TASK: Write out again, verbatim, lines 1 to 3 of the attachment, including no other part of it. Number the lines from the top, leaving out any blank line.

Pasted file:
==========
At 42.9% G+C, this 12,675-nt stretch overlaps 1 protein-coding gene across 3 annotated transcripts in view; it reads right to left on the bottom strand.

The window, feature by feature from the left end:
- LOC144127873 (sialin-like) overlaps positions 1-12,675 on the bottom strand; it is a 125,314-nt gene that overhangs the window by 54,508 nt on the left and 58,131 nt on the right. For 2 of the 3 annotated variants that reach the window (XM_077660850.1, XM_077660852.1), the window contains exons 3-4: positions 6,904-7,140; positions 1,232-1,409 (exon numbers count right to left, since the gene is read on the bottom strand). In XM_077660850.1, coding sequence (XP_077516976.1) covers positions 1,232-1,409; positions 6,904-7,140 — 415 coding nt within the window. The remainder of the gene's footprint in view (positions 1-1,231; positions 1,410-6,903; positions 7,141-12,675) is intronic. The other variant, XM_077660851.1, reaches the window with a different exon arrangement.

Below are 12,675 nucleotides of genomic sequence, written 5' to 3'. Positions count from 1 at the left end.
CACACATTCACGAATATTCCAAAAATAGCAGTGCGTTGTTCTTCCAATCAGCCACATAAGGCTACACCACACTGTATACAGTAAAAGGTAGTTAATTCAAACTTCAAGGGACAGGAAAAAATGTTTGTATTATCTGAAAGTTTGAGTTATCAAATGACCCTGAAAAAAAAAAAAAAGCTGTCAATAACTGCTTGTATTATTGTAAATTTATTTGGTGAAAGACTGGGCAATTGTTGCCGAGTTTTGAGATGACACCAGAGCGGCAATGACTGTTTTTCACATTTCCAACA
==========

At 42.9% G+C, this 12,675-nt stretch overlaps 1 protein-coding gene across 3 annotated transcripts in view; it reads right to left on the bottom strand.

The window, feature by feature from the left end:
- LOC144127873 (sialin-like) overlaps positions 1-12,675 on the bottom strand; it is a 125,314-nt gene that overhangs the window by 54,508 nt on the left and 58,131 nt on the right. For 2 of the 3 annotated variants that reach the window (XM_077660850.1, XM_077660852.1), the window contains exons 3-4: positions 6,904-7,140; positions 1,232-1,409 (exon numbers count right to left, since the gene is read on the bottom strand). In XM_077660850.1, coding sequence (XP_077516976.1) covers positions 1,232-1,409; positions 6,904-7,140 — 415 coding nt within the window. The remainder of the gene's footprint in view (positions 1-1,231; positions 1,410-6,903; positions 7,141-12,675) is intronic. The other variant, XM_077660851.1, reaches the window with a different exon arrangement.